Town vs. treehouse

Hal Coste, a licensed contractor, began building a tree house for his grandchildren in his backyard on Sullivan's Island until the town placed a stop work order on the playhouse because he had not obtained a permit for it.

SULLIVAN'S ISLAND - Hal Coste was almost finished building a treehouse for his two grandkids when the town made him stop work on it.

"A treehouse. Give me a break," he said.

Coste had invested $4,000 in the structure, which was 90 percent done. The town told him he had to quit the project because he had not obtained a building permit.

The treehouse sits 16 feet off the ground, is 96 square feet and sits on a 200 square-foot deck built in a pecan tree that survived Hurricane Hugo. Coste, a licensed building contractor, said the 14-foot-tall structure is safe and sound. A structural engineer and arborist agree, he said.

"I'm an old carpenter. This is rock solid," he said.

Coste has a petition bearing the signatures of nearly 60 island residents who support the treehouse.

"I'm not asking for special favors from the town. I just want them to leave me alone," he said.

A treehouse is basically a piece of playground equipment that should not be governed by the same rules as earthbound structures, Coste said.

He said there is no specific town law that prohibits it. He had pictures of five other treehouses on the island.

Coste said it would cost $4,000 to hire a crane to pluck the treehouse out of the tree and put it on the ground. He suggested a quid pro quo with the town under which the treehouse would be allowed in exchange for donating his island artifacts and photos to the new Town Hall that will soon be under construction.

The Board of Zoning Appeals ruled that Coste was not eligible for a zoning variance that would allow the treehouse because he had not demonstrated that the situation met the test for a hardship.

"Not being able to have a treehouse is not a hardship," said board Chairwoman Elizabeth Tezza.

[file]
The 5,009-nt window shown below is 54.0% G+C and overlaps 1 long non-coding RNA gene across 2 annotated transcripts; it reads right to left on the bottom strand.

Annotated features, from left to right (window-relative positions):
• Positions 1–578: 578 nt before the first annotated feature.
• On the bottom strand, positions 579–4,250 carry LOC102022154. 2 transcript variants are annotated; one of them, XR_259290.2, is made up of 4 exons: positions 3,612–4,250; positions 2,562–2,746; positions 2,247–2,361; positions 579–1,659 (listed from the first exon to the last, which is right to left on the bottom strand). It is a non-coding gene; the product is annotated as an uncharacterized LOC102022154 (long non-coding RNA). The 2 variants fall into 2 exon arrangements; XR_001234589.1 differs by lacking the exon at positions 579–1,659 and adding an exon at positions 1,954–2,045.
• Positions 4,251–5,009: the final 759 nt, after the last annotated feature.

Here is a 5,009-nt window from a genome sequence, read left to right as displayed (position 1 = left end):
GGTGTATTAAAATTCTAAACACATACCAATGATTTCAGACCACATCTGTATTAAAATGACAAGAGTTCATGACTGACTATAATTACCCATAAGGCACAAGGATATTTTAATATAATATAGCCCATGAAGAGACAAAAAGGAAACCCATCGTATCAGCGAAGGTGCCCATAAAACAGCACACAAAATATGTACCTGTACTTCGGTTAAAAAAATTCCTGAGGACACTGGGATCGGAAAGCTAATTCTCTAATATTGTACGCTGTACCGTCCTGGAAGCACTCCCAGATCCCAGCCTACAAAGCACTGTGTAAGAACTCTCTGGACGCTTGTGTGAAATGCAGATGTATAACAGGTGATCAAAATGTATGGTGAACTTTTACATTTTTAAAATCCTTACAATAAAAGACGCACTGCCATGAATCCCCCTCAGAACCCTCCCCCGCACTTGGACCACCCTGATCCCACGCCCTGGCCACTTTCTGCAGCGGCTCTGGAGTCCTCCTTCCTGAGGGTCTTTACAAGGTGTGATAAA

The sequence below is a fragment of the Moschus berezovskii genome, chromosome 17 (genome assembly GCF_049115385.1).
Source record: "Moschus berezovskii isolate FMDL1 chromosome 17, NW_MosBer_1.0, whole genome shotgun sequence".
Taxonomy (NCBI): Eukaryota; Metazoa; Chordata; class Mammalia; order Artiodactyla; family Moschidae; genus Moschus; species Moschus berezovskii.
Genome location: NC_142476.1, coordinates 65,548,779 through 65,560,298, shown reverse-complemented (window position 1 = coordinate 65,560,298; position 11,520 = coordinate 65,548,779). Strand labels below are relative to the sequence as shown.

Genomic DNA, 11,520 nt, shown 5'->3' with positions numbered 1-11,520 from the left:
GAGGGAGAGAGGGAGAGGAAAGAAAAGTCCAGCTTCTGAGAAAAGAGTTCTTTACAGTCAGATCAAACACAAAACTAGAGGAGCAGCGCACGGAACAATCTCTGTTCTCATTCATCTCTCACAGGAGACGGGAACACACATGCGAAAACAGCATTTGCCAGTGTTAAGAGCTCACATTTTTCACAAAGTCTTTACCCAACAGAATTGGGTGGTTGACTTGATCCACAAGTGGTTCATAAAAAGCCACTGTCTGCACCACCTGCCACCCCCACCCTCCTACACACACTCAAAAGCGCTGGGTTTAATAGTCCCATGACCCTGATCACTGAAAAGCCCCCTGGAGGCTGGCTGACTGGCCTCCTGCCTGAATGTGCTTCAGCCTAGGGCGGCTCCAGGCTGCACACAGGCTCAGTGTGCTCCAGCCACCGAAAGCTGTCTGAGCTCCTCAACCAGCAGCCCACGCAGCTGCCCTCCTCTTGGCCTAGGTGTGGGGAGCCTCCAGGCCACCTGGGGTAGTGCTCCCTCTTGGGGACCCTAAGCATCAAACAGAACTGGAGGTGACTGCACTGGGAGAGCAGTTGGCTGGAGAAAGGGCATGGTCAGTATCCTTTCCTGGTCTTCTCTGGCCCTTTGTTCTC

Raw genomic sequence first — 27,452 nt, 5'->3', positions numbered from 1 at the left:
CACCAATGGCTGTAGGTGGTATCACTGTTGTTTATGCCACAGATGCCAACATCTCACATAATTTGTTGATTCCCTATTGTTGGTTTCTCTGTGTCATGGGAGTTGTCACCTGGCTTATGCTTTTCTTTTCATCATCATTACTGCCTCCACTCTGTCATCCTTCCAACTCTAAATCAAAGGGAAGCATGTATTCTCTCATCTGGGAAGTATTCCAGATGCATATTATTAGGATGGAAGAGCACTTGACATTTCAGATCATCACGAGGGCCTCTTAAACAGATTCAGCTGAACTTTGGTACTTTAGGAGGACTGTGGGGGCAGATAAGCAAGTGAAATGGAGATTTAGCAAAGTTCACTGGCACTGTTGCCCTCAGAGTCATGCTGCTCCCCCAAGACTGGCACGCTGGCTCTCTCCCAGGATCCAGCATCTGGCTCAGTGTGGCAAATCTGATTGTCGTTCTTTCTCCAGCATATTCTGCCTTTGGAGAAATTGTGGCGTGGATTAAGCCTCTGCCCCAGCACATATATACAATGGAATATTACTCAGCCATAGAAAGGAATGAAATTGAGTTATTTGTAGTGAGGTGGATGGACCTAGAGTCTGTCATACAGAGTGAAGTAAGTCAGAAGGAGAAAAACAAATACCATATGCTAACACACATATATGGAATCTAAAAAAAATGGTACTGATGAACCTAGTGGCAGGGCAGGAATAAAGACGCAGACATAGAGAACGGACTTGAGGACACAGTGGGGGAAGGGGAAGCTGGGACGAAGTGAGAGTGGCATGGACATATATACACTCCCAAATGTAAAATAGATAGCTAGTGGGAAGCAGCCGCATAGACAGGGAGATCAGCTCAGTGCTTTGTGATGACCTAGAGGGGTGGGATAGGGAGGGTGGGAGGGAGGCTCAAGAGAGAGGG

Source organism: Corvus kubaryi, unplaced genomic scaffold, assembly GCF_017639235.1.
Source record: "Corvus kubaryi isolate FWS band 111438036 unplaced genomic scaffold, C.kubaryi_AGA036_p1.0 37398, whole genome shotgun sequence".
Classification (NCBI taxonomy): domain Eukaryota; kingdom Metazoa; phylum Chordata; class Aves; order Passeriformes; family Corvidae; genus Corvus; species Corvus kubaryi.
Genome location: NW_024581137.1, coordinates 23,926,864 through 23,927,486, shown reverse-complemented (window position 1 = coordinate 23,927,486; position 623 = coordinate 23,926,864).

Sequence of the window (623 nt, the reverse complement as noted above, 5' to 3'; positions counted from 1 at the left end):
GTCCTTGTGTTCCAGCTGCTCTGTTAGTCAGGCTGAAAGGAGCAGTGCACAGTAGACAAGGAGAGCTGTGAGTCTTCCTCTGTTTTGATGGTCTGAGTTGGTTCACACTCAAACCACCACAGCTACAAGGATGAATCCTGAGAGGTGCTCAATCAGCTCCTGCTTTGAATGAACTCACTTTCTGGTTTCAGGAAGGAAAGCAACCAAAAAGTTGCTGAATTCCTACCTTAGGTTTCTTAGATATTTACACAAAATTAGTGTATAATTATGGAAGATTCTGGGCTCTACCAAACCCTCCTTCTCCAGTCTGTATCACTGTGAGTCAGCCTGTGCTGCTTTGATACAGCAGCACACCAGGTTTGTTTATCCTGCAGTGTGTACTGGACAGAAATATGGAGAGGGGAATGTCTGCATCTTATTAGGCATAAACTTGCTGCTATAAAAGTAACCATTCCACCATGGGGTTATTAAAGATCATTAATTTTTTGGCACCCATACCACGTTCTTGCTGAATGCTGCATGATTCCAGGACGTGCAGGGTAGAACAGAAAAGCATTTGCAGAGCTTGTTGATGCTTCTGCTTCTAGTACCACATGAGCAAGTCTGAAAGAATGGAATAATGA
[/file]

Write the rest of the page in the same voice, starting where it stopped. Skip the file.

Coste asked for a variance to allow the treehouse as an "accessory structure," which by law can be up to 15 feet tall. Measuring from the ground to the tip of the structure, the treehouse is 30 feet tall, which is a "100 percent variance," Tezza said.

Coste said that the situation is a hardship because the pecan tree where the treehouse is built is the only appropriate place for it on his property. The supporting tree limbs determine how far up the treehouse is placed, he said.

He has filed a suit in Charleston County Court of Common Pleas seeking a ruling that would overturn the decision and grant him the right to have the treehouse.

"I can't afford this lawsuit," he said.

A lawyer friend donated an hour of his time, Coste said.

Coste would have been required to remove the treehouse from the tree had he not filed the lawsuit, Tezza said.

The zoning appeals board voted 4-1 to deny the variance that would allow the treehouse with one board member abstaining and another recusing herself.

The ruling suggests that Town Council weigh whether the law should be changed for treehouses or whether they should continue to be considered accessory structures.

Coste, 67, is a lifelong island resident and a partially disabled Vietnam veteran.

He started building the treehouse last December. Work was halted in February. One of his grandchildren is 3 years old and the other is 18 months.

"It's been a year. If I can just get back before the BZA there's a possibility that they would change their minds," he said.

Reach Prentiss Findlay at 937-5711.